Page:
All exercise should begin with a warm up and cool down period. The hormones produced during pregnancy make women especially flexible in preparation for childbirth but this can lead to excessive stretching and pulling which can cause injury. Stretching should be done very gently, especially after the first trimester.
For more information on Warming Up Before Exercise.
Walking is the most common exercise amongst pregnant women. Walking is safe for everyone, including pregnant women who are only just beginning to exercise. Walking has a low risk of falls and it is easy to control exertion levels. Brisk walking is low impact for joints and muscles yet still gives a total body workout and improves cardiovascular fitness.
Some water sports such as swimming, water aerobics and water walking are safe and fun sports.
Swimming works almost all muscles in the body without the risk of overheating. Water aerobics is great for cardiovascular fitness. These water sports are safe as there is no risk of falling or losing balance and the water supports body weight so the risk of muscle strain is low.
Water activities are especially effective for women who experience back pain and leg swelling during pregnancy as it has been found to alleviate these symptoms.
Cycling is another good cardiovascular workout that will help improve leg muscle strength. During pregnancy stationary cycling is a better alternative because as your belly grows, especially in the third trimester, balance on a bike will be difficult.
Studies to date on light to moderate resistance training using free weights and weight machines during pregnancy have found no adverse findings in patients that regularly engaged in the activity before pregnancy. Women who have never engaged in weight training prior to their pregnancy should not begin once they have conceived.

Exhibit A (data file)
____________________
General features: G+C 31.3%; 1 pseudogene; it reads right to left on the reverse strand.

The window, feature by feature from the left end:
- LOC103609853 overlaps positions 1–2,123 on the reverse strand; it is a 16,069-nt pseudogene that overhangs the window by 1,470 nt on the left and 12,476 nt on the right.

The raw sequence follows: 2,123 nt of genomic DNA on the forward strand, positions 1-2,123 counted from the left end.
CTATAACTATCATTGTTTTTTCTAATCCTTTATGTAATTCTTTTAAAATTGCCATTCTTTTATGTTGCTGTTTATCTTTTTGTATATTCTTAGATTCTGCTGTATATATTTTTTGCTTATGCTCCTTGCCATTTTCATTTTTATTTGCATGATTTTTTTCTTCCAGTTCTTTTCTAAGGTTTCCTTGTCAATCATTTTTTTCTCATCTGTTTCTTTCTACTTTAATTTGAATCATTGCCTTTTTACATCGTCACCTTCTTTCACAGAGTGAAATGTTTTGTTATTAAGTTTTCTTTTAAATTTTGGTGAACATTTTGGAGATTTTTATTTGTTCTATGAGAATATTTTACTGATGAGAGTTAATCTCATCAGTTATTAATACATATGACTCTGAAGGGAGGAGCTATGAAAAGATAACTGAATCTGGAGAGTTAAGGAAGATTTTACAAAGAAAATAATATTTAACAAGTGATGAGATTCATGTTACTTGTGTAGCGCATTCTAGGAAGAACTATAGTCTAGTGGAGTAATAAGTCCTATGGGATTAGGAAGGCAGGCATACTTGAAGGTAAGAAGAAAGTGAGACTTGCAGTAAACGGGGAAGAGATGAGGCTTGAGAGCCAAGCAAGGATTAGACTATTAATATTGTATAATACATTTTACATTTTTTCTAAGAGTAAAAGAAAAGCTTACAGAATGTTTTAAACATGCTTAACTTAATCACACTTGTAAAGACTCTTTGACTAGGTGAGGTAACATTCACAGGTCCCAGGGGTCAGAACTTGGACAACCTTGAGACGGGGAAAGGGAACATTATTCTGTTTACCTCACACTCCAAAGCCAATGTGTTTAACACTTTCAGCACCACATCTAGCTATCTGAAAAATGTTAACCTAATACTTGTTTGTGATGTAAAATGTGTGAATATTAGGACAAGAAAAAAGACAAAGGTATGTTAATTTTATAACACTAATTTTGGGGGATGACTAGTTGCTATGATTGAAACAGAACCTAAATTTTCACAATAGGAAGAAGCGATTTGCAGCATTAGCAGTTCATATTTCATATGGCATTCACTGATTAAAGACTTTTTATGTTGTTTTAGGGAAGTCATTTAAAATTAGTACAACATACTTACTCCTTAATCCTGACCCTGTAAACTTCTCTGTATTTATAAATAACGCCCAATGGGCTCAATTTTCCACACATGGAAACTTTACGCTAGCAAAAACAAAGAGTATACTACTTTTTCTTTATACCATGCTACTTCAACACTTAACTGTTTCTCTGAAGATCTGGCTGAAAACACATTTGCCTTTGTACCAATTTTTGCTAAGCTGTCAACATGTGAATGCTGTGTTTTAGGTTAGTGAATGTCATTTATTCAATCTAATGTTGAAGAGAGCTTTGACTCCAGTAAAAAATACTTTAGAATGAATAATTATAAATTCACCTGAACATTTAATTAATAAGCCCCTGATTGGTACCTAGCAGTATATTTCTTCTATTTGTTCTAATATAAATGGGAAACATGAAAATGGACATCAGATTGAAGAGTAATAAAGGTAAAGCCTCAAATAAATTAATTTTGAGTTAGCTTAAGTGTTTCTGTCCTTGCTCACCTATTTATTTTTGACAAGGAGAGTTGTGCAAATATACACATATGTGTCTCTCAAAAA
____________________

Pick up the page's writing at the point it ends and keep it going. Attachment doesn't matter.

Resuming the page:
Studies have shown that there are benefits from engaging in weight training while pregnant. Improvements in strength and flexibility have been noted. This is turn will help the body adapt to the physiological changes that occur during pregnancy. Women may find they can tolerate their heavier body weight and altered centre of gravity better with muscle strengthening that is gained from training, especially focussing on lower back strength.
Running is safe in moderation for women that were running frequently before they became pregnant. It is not advised that women that have never run before take up running during their pregnancy. Depending on the individual, the running regime may need to lessen in intensity and frequency.
While frequent moderate intensity exercise is safe and recommended for pregnant women there are some sports that will increase the risks of injury, stress and other complications. Some activities will simply be too uncomfortable or tiring. It is important that women who are planning to exercise while they are pregnant are aware of what exercises they should avoid including:
- Heavy weight training lifts that involve maximal isometric muscle contractions are thought to put too much stress on the cardiovascular and musculoskeletal system;